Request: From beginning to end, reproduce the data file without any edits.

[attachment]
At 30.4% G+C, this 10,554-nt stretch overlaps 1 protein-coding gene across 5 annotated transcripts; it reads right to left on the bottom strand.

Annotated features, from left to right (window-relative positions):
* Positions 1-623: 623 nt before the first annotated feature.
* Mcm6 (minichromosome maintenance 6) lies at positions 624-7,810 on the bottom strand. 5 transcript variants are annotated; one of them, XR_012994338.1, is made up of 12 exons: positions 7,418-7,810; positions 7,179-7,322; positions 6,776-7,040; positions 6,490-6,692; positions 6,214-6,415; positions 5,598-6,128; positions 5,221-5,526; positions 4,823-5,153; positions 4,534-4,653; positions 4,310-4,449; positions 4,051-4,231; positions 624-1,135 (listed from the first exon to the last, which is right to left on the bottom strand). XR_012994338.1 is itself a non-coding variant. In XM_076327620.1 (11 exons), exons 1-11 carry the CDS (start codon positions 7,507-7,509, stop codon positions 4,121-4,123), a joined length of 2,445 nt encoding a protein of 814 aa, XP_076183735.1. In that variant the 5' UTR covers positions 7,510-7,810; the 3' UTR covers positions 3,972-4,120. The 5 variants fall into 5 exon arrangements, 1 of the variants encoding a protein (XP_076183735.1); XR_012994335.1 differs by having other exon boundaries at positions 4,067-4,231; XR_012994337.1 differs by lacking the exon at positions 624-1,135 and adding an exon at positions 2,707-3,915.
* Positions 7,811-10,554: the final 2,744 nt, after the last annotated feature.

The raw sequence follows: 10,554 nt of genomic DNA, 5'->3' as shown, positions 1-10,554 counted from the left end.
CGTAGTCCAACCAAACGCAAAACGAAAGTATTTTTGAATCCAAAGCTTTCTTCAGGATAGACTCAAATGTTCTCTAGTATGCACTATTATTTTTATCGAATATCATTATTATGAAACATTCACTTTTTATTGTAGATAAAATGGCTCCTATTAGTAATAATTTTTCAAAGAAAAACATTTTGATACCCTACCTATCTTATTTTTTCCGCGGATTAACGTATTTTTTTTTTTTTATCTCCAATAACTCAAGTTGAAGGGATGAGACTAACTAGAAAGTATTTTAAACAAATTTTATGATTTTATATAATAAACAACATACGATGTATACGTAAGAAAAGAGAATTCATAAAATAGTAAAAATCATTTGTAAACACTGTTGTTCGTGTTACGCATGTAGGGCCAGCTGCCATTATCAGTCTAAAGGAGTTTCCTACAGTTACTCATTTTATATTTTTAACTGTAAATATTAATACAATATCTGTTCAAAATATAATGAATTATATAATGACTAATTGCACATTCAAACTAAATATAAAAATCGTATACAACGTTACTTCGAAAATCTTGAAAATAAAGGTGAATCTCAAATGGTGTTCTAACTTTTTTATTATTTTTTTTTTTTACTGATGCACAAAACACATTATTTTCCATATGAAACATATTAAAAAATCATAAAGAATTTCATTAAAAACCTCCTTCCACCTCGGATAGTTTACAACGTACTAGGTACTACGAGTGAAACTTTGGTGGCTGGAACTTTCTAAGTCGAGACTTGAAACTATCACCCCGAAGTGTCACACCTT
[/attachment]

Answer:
At 30.4% G+C, this 10,554-nt stretch overlaps 1 protein-coding gene across 5 annotated transcripts; it reads right to left on the bottom strand.

Annotated features, from left to right (window-relative positions):
* Positions 1-623: 623 nt before the first annotated feature.
* Mcm6 (minichromosome maintenance 6) lies at positions 624-7,810 on the bottom strand. 5 transcript variants are annotated; one of them, XR_012994338.1, is made up of 12 exons: positions 7,418-7,810; positions 7,179-7,322; positions 6,776-7,040; positions 6,490-6,692; positions 6,214-6,415; positions 5,598-6,128; positions 5,221-5,526; positions 4,823-5,153; positions 4,534-4,653; positions 4,310-4,449; positions 4,051-4,231; positions 624-1,135 (listed from the first exon to the last, which is right to left on the bottom strand). XR_012994338.1 is itself a non-coding variant. In XM_076327620.1 (11 exons), exons 1-11 carry the CDS (start codon positions 7,507-7,509, stop codon positions 4,121-4,123), a joined length of 2,445 nt encoding a protein of 814 aa, XP_076183735.1. In that variant the 5' UTR covers positions 7,510-7,810; the 3' UTR covers positions 3,972-4,120. The 5 variants fall into 5 exon arrangements, 1 of the variants encoding a protein (XP_076183735.1); XR_012994335.1 differs by having other exon boundaries at positions 4,067-4,231; XR_012994337.1 differs by lacking the exon at positions 624-1,135 and adding an exon at positions 2,707-3,915.
* Positions 7,811-10,554: the final 2,744 nt, after the last annotated feature.

The raw sequence follows: 10,554 nt of genomic DNA, 5'->3' as shown, positions 1-10,554 counted from the left end.
CGTAGTCCAACCAAACGCAAAACGAAAGTATTTTTGAATCCAAAGCTTTCTTCAGGATAGACTCAAATGTTCTCTAGTATGCACTATTATTTTTATCGAATATCATTATTATGAAACATTCACTTTTTATTGTAGATAAAATGGCTCCTATTAGTAATAATTTTTCAAAGAAAAACATTTTGATACCCTACCTATCTTATTTTTTCCGCGGATTAACGTATTTTTTTTTTTTTATCTCCAATAACTCAAGTTGAAGGGATGAGACTAACTAGAAAGTATTTTAAACAAATTTTATGATTTTATATAATAAACAACATACGATGTATACGTAAGAAAAGAGAATTCATAAAATAGTAAAAATCATTTGTAAACACTGTTGTTCGTGTTACGCATGTAGGGCCAGCTGCCATTATCAGTCTAAAGGAGTTTCCTACAGTTACTCATTTTATATTTTTAACTGTAAATATTAATACAATATCTGTTCAAAATATAATGAATTATATAATGACTAATTGCACATTCAAACTAAATATAAAAATCGTATACAACGTTACTTCGAAAATCTTGAAAATAAAGGTGAATCTCAAATGGTGTTCTAACTTTTTTATTATTTTTTTTTTTTACTGATGCACAAAACACATTATTTTCCATATGAAACATATTAAAAAATCATAAAGAATTTCATTAAAAACCTCCTTCCACCTCGGATAGTTTACAACGTACTAGGTACTACGAGTGAAACTTTGGTGGCTGGAACTTTCTAAGTCGAGACTTGAAACTATCACCCCGAAGTGTCACACCTT